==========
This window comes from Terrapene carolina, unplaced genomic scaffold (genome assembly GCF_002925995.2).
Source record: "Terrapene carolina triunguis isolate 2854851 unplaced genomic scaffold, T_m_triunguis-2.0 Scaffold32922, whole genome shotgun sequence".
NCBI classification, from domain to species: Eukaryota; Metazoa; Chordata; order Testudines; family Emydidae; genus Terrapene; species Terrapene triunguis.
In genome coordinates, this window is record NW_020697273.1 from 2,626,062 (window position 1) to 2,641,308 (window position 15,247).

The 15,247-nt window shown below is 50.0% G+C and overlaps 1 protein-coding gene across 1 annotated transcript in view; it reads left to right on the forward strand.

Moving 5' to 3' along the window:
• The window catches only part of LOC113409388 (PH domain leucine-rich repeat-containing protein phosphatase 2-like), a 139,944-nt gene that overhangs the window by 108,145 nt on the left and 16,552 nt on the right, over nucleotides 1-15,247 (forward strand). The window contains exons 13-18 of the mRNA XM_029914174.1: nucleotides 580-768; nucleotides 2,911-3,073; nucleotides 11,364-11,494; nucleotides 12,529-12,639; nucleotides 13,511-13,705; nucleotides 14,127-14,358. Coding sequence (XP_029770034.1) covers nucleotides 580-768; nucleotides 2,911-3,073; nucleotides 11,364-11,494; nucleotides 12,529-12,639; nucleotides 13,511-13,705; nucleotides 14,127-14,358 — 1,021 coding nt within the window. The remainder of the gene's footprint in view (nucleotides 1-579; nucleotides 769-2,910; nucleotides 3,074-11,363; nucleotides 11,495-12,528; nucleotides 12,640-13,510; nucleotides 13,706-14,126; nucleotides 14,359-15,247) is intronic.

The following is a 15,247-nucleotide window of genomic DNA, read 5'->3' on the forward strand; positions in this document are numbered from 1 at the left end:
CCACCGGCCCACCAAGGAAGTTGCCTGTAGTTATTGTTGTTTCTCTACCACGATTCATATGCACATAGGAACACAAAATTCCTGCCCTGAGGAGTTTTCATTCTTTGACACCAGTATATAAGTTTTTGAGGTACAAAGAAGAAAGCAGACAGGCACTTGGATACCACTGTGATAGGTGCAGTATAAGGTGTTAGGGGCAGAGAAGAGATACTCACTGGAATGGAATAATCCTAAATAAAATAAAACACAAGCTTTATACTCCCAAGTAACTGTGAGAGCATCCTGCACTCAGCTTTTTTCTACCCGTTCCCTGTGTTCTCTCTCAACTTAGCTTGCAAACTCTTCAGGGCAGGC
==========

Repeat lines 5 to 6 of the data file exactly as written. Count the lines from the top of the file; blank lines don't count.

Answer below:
The 15,247-nt window shown below is 50.0% G+C and overlaps 1 protein-coding gene across 1 annotated transcript in view; it reads left to right on the forward strand.

Moving 5' to 3' along the window: